We were also privileged to be visited by the beautiful image of Our Lady of Manaoag dressed in “gold” robe during the day of the mass itself, courtesy of Mr. Michael Calicdan.
It was a special celebration as there was a coronation ceremony led by Mr. and Mrs. Oscar Guerrero and flower offering which were made part of the liturgy. The Holy Child Jesus (HCJ) Fil.-choir in their native Filipina dress and barong Tagalog rendered the liturgical songs and showed their wonderful talents during the entire ceremony, with the Himig Heswita’s version of Ave Maria Gratia Plena, as one of the highlights.
HCJ's FilAm choir tenors and basses
version of Ave Maria Gratia Plena, as one of the highlights.
The celebration last October 24, 2010 at St. Lucy’s Church in Manhattan may be considered as the culminating activity for the feast day of Our Lady of Manaoag in NYC. The event was organized by the Our Lady of Manaoag Society of America, led by its President Nida Cortez.. Mr. and Mrs. Ernesto and Rixie Tagle were the current Hermano/Hermana Mayores, respectively. The sponsors were the Board of Directors of Philippine Independence Day Council, Inc. (PIDCI) and the community representatives.
OLM image photo taken at St. Lucy Church, different from the one crowned at HCJ(courtesy of www.myusefultips.com)
Apart from the holy mass which was officiated by Most Rev. Oscar Aquino,JCD, other highlights of the celebration included the Blessing of the Medals. Installation of the Hermano and Hermana and the Sponsors, with the Investiture of Medals and Installation of Sashes, and the Crowning Ceremony.
It was a remarkable celebration, not because the church was jam packed with devotees and parishioners, but because of the 4 musical groups that offered and shared their talents, not only from FilAms but by foreigners as well. There was this amazing rendition of the liturgical songs by the Himig at Alay Music Ministry led by our friend Philip
the interpretation of Mr. Bob Kennaway, an American tenor, of the song “How Great Thou Art”,
the sax instrumental version of Ave Maria by a Venezuelan guy and the communion song “Lead Me Lord” by a few of the members of San Lorenzo/St. Lucy Choir.
(Venuezuelan man in the background)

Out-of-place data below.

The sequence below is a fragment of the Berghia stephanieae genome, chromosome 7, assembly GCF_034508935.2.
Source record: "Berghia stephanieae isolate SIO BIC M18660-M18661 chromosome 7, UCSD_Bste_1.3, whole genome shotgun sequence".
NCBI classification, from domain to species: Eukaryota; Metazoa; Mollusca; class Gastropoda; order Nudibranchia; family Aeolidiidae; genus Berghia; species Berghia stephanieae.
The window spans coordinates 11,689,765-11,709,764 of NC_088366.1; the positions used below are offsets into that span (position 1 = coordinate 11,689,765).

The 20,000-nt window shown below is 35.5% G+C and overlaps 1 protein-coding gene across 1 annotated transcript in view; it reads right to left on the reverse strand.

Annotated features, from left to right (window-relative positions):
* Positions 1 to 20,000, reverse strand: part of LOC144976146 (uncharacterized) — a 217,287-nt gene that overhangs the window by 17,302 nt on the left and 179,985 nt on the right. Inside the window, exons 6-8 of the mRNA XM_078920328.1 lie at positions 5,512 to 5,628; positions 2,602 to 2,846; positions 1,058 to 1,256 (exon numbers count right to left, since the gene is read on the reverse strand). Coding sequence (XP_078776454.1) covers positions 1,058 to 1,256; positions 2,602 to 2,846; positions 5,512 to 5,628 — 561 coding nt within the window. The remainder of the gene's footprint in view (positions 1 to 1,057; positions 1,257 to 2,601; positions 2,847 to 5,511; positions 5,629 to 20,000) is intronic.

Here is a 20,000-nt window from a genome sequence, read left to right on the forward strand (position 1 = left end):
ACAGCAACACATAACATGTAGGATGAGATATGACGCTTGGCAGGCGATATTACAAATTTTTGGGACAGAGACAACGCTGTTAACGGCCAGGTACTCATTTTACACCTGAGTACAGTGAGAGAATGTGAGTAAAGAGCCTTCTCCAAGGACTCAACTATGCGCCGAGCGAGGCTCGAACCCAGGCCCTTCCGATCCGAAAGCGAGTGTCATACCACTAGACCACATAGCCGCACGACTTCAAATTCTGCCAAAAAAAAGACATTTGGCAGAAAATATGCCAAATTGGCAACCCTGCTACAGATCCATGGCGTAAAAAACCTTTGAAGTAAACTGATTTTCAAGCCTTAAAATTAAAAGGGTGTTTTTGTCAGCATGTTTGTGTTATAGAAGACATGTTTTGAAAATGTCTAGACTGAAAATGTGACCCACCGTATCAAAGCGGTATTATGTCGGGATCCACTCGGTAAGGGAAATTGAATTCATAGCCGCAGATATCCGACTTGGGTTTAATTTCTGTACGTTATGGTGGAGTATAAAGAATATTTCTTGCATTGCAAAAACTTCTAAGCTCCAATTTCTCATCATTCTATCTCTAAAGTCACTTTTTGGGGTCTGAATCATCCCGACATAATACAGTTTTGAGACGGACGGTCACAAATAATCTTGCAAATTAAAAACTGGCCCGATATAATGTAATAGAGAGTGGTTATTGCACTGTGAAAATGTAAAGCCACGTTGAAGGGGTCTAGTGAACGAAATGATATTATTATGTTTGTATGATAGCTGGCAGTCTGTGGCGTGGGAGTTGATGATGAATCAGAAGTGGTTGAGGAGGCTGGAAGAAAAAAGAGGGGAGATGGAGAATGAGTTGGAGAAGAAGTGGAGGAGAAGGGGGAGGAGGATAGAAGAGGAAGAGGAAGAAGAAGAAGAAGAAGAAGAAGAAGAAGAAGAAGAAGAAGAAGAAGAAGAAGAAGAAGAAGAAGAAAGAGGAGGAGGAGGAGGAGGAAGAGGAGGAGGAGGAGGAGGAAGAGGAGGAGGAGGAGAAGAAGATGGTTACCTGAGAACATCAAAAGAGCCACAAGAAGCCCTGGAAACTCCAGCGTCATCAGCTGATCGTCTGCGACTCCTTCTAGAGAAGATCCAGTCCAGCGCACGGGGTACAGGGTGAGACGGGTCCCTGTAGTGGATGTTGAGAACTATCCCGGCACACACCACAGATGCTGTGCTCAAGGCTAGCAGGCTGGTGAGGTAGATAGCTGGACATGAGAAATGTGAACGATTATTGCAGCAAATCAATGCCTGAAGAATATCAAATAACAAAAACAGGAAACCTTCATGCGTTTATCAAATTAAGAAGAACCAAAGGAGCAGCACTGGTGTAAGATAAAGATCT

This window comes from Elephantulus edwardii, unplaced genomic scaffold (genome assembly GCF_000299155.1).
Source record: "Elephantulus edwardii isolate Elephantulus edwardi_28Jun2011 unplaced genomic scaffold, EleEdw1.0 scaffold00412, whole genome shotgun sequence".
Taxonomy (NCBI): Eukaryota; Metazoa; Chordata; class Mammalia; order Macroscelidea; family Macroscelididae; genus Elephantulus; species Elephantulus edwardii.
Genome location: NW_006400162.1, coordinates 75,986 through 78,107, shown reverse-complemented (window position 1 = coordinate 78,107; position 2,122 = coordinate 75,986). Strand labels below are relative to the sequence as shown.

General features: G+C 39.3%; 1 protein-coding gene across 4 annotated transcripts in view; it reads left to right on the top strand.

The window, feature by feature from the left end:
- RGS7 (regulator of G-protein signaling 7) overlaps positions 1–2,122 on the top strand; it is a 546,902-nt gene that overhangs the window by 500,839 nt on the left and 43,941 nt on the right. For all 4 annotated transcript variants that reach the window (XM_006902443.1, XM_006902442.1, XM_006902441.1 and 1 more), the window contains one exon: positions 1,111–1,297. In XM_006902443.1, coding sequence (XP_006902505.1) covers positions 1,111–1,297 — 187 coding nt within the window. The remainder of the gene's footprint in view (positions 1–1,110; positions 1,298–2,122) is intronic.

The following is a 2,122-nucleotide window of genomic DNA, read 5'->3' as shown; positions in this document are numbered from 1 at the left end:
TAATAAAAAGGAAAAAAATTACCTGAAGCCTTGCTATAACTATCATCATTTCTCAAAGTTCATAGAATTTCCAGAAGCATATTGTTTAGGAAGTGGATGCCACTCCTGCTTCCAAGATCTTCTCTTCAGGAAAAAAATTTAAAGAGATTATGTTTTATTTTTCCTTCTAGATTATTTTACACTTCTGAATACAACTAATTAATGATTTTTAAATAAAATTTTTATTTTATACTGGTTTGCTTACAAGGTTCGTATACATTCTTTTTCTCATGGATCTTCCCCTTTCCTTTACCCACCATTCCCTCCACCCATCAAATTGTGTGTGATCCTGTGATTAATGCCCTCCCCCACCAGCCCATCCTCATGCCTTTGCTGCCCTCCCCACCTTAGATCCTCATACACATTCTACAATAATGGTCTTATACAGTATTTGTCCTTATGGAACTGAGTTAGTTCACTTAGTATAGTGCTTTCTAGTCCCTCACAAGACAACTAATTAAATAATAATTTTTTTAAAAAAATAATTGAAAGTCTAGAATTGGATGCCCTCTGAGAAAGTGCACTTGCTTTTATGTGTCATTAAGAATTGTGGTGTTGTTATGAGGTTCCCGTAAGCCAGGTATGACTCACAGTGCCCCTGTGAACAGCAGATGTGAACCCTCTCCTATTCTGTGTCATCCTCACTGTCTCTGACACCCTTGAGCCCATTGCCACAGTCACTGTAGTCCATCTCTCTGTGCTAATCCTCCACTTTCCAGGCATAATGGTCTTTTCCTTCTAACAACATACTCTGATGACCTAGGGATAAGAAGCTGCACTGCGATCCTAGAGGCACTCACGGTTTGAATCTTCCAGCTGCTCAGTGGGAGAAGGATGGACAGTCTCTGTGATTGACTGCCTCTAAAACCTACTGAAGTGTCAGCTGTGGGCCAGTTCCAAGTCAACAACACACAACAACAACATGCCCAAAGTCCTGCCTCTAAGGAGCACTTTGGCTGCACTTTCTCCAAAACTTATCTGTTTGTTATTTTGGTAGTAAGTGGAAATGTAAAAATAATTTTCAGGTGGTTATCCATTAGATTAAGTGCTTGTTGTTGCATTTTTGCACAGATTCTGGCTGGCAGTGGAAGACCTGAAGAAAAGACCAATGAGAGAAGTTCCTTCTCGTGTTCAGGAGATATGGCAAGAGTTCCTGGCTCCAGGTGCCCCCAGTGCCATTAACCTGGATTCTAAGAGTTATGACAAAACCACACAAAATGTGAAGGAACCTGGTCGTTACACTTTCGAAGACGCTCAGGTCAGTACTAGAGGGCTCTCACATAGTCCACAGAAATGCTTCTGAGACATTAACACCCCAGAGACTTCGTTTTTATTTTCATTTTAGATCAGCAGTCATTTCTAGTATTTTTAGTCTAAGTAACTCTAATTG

As a matter of fact, Msgr. Aquino related one of the songs about God’s greatness that He gave us Blessed Mary, who is just like us, to be the Mother of Jesus, the Savior of the World.
Just like any other gatherings, the two feast day celebrations which I’ve witnessed both concluded with the partaking of food donated by devotees, line dance and the merriment. I would say, all of these could serve as ways of Our Lady giving back her gratefulness to us too!
Dedicated volunteers during HCJ's Our Lady of Manaoag fellowship (courtesy of www.myusefultips.com)
Line Dance activity during HCJ's OLM fellowship (courtesy of www.myusefultips.com)
Line dance activity at St. Lucy's social hall (courtesy of www.myusefultips.com)
Our Lady of Manaog is “canonically crowned image of our Lady of the Holy Rosary, duly recognized by the Vatican and enshrined in a church under the Dominican Order in the Philippines".
Back in my home country, I hardly experience the so-called “line dancing” perhaps due to the nature of my previous work and the lack of time for extracurricular activities.
I was relatively new in the U.S. when line dance (LD) was introduced to me by a hometown-mate at a festival. I wasn’t pretty much attracted to it at first because I didn’t have the drive in knowing it just then. It is not that I don’t have the knack for dancing, as a matter of fact at some point in my younger days, I get to be invited in dance troupes. It is also worth noting that I came from a place where merry making, dancing and singing are quite known and considered as an integral part of people’s social life, regardless of age, status, gender, profession and the like. Some of the professional ones even excel on this and at a world class level!